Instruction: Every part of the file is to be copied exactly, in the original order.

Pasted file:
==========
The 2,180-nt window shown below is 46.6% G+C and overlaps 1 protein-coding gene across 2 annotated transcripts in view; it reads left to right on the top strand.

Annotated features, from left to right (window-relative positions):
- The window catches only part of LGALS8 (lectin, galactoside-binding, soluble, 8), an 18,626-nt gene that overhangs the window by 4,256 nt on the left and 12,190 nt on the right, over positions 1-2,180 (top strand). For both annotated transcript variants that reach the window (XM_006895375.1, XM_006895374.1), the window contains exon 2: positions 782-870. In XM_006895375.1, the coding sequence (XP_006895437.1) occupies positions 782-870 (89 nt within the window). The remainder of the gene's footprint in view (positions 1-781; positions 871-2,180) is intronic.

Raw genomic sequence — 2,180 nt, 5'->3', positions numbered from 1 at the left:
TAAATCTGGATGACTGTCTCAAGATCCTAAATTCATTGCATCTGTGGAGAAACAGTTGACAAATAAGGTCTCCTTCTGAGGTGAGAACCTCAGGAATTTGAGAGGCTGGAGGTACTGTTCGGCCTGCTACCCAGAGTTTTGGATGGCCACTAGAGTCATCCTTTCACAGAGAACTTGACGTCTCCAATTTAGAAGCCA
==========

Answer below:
The 2,180-nt window shown below is 46.6% G+C and overlaps 1 protein-coding gene across 2 annotated transcripts in view; it reads left to right on the top strand.

Annotated features, from left to right (window-relative positions):
- The window catches only part of LGALS8 (lectin, galactoside-binding, soluble, 8), an 18,626-nt gene that overhangs the window by 4,256 nt on the left and 12,190 nt on the right, over positions 1-2,180 (top strand). For both annotated transcript variants that reach the window (XM_006895375.1, XM_006895374.1), the window contains exon 2: positions 782-870. In XM_006895375.1, the coding sequence (XP_006895437.1) occupies positions 782-870 (89 nt within the window). The remainder of the gene's footprint in view (positions 1-781; positions 871-2,180) is intronic.

Raw genomic sequence — 2,180 nt, 5'->3', positions numbered from 1 at the left:
TAAATCTGGATGACTGTCTCAAGATCCTAAATTCATTGCATCTGTGGAGAAACAGTTGACAAATAAGGTCTCCTTCTGAGGTGAGAACCTCAGGAATTTGAGAGGCTGGAGGTACTGTTCGGCCTGCTACCCAGAGTTTTGGATGGCCACTAGAGTCATCCTTTCACAGAGAACTTGACGTCTCCAATTTAGAAGCCA